Mysteryland, the longest running electronic dance music (EDM) festival in the world, made its U.S. debut over the Memorial Day weekend at the iconic Woodstock grounds in Bethel Woods, NY, by telling attendees to “take a trip down the rabbit hole.” Unlike the original Woodstock concert, attendance was strictly enforced and limited to 20,000, with ticket prices starting at $179, and VIP passes going for $299. According to The Wall Street Journal’s Market Watch, the EDM market is estimated to be close to $20 billion and is growing by over 10% every year.
ID&T, the festival powerhouse behind Mysteryland, hosted top acts like Kaskade, Dillon Francis, Moby, Steve Aoki, Nervo, Showtek and Fedde Le Grand on the main stage. The Boat Stage, which catered to bass-hungry fans, featured Zomboy, Flosstradamus, Big Gigantic and Bro Safari. “Sunday School,” a mini festival within Mysteryland, offered three stages of the sounds of techno, tech-house and vinyl-only DJs. Hardstyle fans could throw their bodies to Coone, Noisecontrollers and Brennan Heart in the Q-Dance tent. If fans needed time to rest their feet (and ears), they could venture to the “Healing Garden” for yoga, meditation or aromatherapy. Among this eclectic mix of music, dance and art, there was also an abundance of fun branded promotional products.
One of the main sponsors of Mysteryland USA was Rekorderlig Cider from Sweden. Friendly Rekorderlig vendors decked out in red logoed polos happily offered free samples of their Strawberry-Lime, Berry or Pear flavored hard cider. They also gave soaked dancers Rekorderlig branded ponchos for the intermittent downpours throughout that Saturday afternoon. One of the promoters explained that the plastic pouch the ponchos came in could act as a waterproof case for cell phones.
A popular meeting place for separated friends was the prominent Rekorderlig hot-air balloon. One of the perks to visiting the hard cider vendor was the chance to win a balloon ride over the lush fields where, 45 years earlier, concertgoers danced to Hendrix, Santana, Joplin and other top acts.
On the trail to the main stage, attendees were greeted by another Rekorderlig booth that sold garland crowns for $20. Many of the female guests got in touch with their inner flower child and chose from a variety of colorful blossoms to be custom-fit around their heads, staying true to the Rekorderlig slogan, “Beautifully Swedish.”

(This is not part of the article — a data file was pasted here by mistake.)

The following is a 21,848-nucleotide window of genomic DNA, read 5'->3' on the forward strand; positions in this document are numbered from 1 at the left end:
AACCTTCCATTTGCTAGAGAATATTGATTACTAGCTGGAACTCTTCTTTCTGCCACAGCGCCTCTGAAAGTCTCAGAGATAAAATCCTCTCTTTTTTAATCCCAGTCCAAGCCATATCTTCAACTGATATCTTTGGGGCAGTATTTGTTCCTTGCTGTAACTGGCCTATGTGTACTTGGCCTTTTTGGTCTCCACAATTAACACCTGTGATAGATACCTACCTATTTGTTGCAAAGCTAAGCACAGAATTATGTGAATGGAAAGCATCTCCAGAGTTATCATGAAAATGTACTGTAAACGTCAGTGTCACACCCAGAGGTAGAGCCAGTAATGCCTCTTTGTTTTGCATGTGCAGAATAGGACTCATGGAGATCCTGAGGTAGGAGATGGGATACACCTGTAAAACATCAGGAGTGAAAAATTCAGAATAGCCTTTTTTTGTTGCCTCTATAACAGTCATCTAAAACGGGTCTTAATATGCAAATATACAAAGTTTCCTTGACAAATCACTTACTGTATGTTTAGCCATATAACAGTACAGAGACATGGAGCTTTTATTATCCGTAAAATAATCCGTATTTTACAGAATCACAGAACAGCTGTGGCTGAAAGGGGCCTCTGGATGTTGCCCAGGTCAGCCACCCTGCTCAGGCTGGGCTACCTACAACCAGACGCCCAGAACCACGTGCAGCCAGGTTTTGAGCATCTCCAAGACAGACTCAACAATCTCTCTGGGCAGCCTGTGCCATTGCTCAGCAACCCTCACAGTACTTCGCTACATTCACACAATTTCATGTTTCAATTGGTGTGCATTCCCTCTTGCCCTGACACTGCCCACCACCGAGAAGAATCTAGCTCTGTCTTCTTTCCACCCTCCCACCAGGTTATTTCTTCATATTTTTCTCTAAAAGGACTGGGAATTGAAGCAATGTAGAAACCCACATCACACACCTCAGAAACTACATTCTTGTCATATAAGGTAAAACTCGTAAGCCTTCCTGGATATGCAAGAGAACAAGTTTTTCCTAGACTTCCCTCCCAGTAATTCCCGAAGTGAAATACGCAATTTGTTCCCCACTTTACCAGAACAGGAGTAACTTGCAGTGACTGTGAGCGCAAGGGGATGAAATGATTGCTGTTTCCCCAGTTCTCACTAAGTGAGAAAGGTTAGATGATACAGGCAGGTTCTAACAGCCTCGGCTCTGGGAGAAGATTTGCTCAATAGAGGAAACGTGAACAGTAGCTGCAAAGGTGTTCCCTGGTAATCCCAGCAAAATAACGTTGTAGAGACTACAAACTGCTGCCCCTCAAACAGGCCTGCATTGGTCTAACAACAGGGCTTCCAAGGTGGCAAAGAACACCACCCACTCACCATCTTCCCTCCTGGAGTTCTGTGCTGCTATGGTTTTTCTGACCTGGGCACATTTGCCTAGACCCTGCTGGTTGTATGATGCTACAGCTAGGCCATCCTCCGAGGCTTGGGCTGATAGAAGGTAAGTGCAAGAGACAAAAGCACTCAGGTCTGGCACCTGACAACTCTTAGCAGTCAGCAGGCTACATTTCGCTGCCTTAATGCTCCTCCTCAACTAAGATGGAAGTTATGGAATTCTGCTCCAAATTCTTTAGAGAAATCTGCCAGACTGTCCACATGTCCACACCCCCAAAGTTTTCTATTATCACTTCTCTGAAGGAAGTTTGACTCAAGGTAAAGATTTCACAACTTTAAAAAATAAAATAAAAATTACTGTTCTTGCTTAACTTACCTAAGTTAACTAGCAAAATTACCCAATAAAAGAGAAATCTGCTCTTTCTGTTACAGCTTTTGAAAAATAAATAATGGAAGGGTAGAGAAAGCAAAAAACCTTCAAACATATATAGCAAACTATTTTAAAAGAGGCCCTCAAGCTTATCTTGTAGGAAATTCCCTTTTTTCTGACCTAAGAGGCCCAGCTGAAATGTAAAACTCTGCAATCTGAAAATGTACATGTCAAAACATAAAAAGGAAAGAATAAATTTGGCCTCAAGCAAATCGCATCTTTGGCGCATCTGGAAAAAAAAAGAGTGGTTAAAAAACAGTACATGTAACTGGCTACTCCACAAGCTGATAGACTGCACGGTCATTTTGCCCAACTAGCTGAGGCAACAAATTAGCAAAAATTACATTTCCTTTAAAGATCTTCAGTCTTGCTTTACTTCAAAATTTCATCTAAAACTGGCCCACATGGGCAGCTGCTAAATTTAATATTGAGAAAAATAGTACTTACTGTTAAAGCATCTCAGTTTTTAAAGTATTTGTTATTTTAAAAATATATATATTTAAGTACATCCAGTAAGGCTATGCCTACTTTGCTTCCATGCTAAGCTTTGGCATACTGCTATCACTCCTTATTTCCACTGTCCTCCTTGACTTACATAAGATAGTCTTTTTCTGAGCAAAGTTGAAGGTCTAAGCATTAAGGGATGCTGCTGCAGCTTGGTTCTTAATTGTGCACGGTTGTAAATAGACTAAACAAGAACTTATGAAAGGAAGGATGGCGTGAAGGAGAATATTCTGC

Aside from Rekorderlig, there was a plethora of Mysteryland merchandise, which featured the Mysteryland and/or Woodstock ’69 logos on apparel, hats and headbands. Rookie campers were also able to buy blankets, sleeping bags and other outdoor necessities. Mysteryland offered “Holy Ground” campers their own camping survival kit, with a two-person tent, airbed and sleeping bags. Festival-goers were able to purchase unique meals and snacks from Smorgasburg Food Fest. Smorgasburg is a food market held every Saturday in the hipster Brooklyn town of Williamsburg, who partnered with Mysteryland to offer organic, vegan and other food options.
Mysteryland was one of the first “cashless” U.S. music festivals. Attendees were able to put money onto their logoed wristbands either online or at stations throughout the festival grounds. Their credit changed into “birdie bucks” to pay for food, beverages, merchandise or showers throughout the weekend. The leftover money was then refunded back onto the provided credit card. The birdie bucks wristbands allowed for quicker service in the long lines for showers and food.
With the help of sponsors such as Rekorderlig and many others, Mysteryland was able to successfully offer a mecca for fans of all EDM genres to come together to explore and dance in the historical grounds that inspired a revolution of music, fashion and a state of mind back in 1969. And with logoed keepsakes, the memories from Mysteryland are guaranteed to live on.